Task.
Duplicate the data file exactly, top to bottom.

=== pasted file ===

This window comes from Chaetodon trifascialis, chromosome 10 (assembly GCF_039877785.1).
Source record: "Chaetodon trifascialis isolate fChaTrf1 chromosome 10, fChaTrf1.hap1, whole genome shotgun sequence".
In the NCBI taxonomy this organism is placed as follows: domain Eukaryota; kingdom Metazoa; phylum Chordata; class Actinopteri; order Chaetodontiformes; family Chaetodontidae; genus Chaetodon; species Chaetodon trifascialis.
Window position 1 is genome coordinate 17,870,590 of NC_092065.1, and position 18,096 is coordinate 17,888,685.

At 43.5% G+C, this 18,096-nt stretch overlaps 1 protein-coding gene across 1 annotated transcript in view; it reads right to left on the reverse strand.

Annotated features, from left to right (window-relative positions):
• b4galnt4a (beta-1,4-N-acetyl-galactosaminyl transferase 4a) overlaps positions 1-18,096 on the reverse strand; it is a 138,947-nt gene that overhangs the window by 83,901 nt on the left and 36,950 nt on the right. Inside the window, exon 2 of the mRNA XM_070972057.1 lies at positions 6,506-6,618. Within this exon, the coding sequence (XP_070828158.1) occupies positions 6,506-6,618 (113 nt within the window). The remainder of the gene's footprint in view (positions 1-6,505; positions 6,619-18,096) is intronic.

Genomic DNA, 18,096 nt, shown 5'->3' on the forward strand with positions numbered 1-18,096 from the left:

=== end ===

This window comes from Chaetodon trifascialis, chromosome 10 (assembly GCF_039877785.1).
Source record: "Chaetodon trifascialis isolate fChaTrf1 chromosome 10, fChaTrf1.hap1, whole genome shotgun sequence".
In the NCBI taxonomy this organism is placed as follows: domain Eukaryota; kingdom Metazoa; phylum Chordata; class Actinopteri; order Chaetodontiformes; family Chaetodontidae; genus Chaetodon; species Chaetodon trifascialis.
Window position 1 is genome coordinate 17,870,590 of NC_092065.1, and position 18,096 is coordinate 17,888,685.

At 43.5% G+C, this 18,096-nt stretch overlaps 1 protein-coding gene across 1 annotated transcript in view; it reads right to left on the reverse strand.

Annotated features, from left to right (window-relative positions):
• b4galnt4a (beta-1,4-N-acetyl-galactosaminyl transferase 4a) overlaps positions 1-18,096 on the reverse strand; it is a 138,947-nt gene that overhangs the window by 83,901 nt on the left and 36,950 nt on the right. Inside the window, exon 2 of the mRNA XM_070972057.1 lies at positions 6,506-6,618. Within this exon, the coding sequence (XP_070828158.1) occupies positions 6,506-6,618 (113 nt within the window). The remainder of the gene's footprint in view (positions 1-6,505; positions 6,619-18,096) is intronic.

Genomic DNA, 18,096 nt, shown 5'->3' on the forward strand with positions numbered 1-18,096 from the left: